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April & May 2019: Interesting reads

In no particular order - except for the first, cause it's among equals.

How to do nothing
Jenny Odell: An adaptation of her book on "How to Do Nothing: Resisting the Attention Economy." this 'short' medium article is a refreshing read and approach of the busy digital lives. It isnt a quasi-self-help article as the title suggests, rather it is a delightful exploration of abstract subjects and and pure curiosity of things in our immediate surroundings. [book review]

"Eric Hobsbawm, the Communist Who Explained History."
Corey Robin reviews Richard Evan's biography of Eric Hobsbawn: A life in History. It is the perfect summary of a book too long to read, about a most influential historian & communist. [philosophy]

The Distance Between Us
Micah Meadowcroft Why we act badly when we don’t speak face-to-face. The old message of the flip side of a coin called social media in a pleasing to read sleeve. [technology, philosophy]

Problems, Goals, and How to Approach Them – Part 1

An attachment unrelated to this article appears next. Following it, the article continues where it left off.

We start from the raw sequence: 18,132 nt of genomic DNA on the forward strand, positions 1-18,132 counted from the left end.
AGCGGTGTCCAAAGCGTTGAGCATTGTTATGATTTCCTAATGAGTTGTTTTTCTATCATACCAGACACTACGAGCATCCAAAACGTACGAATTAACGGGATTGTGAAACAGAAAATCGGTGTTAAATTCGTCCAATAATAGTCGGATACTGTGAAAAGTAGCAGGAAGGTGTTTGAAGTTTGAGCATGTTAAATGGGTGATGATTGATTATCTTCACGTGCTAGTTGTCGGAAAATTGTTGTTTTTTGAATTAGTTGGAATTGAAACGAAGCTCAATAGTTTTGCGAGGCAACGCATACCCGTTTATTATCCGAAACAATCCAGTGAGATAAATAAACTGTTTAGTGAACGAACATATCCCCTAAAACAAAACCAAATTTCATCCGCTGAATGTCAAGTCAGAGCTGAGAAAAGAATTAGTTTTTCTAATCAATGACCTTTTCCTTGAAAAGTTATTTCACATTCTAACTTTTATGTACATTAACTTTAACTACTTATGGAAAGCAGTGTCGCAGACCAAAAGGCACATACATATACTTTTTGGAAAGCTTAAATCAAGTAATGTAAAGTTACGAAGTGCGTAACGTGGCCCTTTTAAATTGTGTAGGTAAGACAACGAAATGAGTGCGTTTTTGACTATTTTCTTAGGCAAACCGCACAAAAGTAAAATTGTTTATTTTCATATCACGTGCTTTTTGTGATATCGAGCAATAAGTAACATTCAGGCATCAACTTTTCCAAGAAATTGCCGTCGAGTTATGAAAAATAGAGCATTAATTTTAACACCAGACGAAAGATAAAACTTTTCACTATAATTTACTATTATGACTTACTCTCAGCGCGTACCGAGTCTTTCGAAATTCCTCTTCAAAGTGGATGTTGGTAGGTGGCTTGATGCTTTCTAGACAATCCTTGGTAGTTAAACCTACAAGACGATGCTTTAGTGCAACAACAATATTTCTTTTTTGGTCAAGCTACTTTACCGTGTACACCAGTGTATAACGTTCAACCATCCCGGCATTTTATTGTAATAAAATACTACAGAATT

Christopher Soria: Few things are inherently a problem. Your problems can be best observed within the context of values, expectations, and goals. [self-development]

User data on the Internet: Manipulation as a business model
Florence Schulz: Interview with Ingo Dachwitz, a communication and media scientist. As editor at netzpolitik.org, he writes about the public digital sphere, data capitalism and data protection. [data, technology]

The Benevolent Power of Other People
Aarathi Prasad: Three new books — Nicholas Christakis’s “Blueprint,” Adam Rutherford’s “Humanimal” and E.O. Wilson’s “Genesis” — explore the biology behind human social life, suggesting that our tendency to form large groups may bring out the best in us. [book review, social sciences, genetics]

Underland by Robert Macfarlane review – a dazzling journey into deep time
William Dalrymple: Adventures, prose of great beauty and deep concerns, a book that offers a new perspective on the human impact on our planet. [book review, naturalist]

The Seducer’s Diary: Fashion, Desire, and Psychoanalysis
Lucas Ballestín: Great insight into what desire means, and how it is expressed in fashion. "garments cover over the emptiness at the center of our selfhood, just as they cover the nudity of our body."

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About Jack van den Berg

Jack Van den Berg has a Bachelor of Arts in European Studies from the Zuyd University of Applied Sciences in Maastricht. During his Bachelor he specialised in Communication in the Public domain and gained communications and organisational skills during a previous internship in Account Managing in New York. He has interests in political philosophy, technology, and communication design.